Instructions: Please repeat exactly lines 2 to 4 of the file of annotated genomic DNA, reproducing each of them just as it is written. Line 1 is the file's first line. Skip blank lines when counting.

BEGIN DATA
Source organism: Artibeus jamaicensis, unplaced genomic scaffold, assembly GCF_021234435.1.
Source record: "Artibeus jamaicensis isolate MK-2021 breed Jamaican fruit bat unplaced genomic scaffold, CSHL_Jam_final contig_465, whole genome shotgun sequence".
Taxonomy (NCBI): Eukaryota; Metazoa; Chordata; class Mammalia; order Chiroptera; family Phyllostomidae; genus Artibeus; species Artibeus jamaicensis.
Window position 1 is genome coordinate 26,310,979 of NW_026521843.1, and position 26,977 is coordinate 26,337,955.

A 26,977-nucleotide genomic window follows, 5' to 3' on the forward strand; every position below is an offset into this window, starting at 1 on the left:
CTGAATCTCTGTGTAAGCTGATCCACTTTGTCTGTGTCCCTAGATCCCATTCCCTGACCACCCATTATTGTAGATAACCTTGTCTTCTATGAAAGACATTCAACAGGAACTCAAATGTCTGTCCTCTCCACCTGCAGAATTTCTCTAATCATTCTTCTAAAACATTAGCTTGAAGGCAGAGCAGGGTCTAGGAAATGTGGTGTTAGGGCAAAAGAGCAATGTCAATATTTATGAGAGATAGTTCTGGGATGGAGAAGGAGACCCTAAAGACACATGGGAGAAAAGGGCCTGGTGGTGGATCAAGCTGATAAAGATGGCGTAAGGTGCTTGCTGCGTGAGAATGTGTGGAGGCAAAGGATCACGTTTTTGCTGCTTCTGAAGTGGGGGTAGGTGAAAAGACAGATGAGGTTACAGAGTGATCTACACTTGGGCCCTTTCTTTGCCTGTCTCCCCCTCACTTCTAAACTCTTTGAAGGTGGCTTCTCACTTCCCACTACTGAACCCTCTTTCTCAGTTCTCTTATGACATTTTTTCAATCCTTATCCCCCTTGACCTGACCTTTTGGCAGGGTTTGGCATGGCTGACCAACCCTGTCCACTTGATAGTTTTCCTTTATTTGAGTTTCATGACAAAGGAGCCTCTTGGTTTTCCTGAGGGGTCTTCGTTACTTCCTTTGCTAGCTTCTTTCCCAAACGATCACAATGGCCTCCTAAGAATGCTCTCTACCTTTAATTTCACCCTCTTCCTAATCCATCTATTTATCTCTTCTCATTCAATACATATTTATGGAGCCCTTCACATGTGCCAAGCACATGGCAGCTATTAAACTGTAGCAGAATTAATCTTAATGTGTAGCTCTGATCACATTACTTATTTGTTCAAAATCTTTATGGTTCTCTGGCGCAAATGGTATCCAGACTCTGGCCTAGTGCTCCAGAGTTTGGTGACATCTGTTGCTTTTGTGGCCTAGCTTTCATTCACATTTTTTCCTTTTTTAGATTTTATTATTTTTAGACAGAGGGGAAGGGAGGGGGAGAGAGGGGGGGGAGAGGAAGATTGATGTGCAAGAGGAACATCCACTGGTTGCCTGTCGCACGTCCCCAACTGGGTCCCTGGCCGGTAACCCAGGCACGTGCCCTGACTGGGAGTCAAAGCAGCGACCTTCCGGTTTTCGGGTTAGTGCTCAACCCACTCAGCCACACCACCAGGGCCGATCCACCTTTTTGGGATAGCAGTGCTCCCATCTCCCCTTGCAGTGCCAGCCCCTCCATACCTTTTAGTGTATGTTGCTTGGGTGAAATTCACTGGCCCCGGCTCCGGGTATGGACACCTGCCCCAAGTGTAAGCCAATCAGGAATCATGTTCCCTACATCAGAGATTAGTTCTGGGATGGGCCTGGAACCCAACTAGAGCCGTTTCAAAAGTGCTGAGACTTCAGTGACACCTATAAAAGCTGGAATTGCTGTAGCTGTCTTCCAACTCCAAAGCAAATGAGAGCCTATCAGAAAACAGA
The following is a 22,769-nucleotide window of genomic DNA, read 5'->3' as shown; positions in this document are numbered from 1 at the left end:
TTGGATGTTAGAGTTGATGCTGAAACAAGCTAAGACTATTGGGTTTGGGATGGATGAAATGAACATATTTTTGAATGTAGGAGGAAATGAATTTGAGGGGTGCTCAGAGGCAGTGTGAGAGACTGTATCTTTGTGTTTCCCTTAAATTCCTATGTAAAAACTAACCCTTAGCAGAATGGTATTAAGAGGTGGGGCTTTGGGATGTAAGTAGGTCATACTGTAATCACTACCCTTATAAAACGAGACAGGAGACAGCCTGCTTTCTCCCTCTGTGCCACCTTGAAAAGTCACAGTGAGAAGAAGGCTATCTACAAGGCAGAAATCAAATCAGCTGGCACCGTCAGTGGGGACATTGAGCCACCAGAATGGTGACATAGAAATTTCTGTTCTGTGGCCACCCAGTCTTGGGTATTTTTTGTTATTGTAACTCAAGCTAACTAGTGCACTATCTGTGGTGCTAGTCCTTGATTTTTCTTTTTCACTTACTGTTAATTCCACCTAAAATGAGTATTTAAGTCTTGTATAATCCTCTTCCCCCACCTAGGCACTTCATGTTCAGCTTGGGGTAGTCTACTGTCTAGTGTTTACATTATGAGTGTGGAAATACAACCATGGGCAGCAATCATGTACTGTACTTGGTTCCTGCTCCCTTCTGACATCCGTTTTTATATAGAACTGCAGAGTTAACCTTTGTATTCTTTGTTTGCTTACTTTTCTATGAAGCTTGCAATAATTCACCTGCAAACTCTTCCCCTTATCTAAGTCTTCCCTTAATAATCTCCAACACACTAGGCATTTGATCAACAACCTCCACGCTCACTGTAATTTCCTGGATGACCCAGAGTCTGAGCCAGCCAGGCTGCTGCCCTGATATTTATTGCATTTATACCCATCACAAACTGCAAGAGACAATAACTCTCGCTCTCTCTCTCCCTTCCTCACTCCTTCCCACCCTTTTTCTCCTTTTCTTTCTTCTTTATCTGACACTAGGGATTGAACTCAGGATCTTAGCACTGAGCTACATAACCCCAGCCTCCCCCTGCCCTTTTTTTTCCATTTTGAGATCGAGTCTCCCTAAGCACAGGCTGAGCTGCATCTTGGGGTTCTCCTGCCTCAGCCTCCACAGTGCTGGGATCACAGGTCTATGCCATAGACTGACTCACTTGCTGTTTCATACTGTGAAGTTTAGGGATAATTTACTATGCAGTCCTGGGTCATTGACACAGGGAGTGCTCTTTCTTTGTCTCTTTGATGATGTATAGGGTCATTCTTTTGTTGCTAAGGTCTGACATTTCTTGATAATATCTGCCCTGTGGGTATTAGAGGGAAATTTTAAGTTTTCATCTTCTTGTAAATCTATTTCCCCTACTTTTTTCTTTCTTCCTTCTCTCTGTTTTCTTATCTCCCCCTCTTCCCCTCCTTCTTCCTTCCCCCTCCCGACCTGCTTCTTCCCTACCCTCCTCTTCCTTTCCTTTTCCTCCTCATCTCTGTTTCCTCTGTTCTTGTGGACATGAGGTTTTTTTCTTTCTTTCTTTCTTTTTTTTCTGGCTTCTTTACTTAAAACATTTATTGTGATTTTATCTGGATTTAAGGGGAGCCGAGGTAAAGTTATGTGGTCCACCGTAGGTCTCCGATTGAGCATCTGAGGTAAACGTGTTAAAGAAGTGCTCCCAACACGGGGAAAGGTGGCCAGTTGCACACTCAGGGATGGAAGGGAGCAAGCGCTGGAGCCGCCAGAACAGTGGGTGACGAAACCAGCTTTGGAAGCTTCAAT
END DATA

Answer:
Source record: "Artibeus jamaicensis isolate MK-2021 breed Jamaican fruit bat unplaced genomic scaffold, CSHL_Jam_final contig_465, whole genome shotgun sequence".
Taxonomy (NCBI): Eukaryota; Metazoa; Chordata; class Mammalia; order Chiroptera; family Phyllostomidae; genus Artibeus; species Artibeus jamaicensis.
Window position 1 is genome coordinate 26,310,979 of NW_026521843.1, and position 26,977 is coordinate 26,337,955.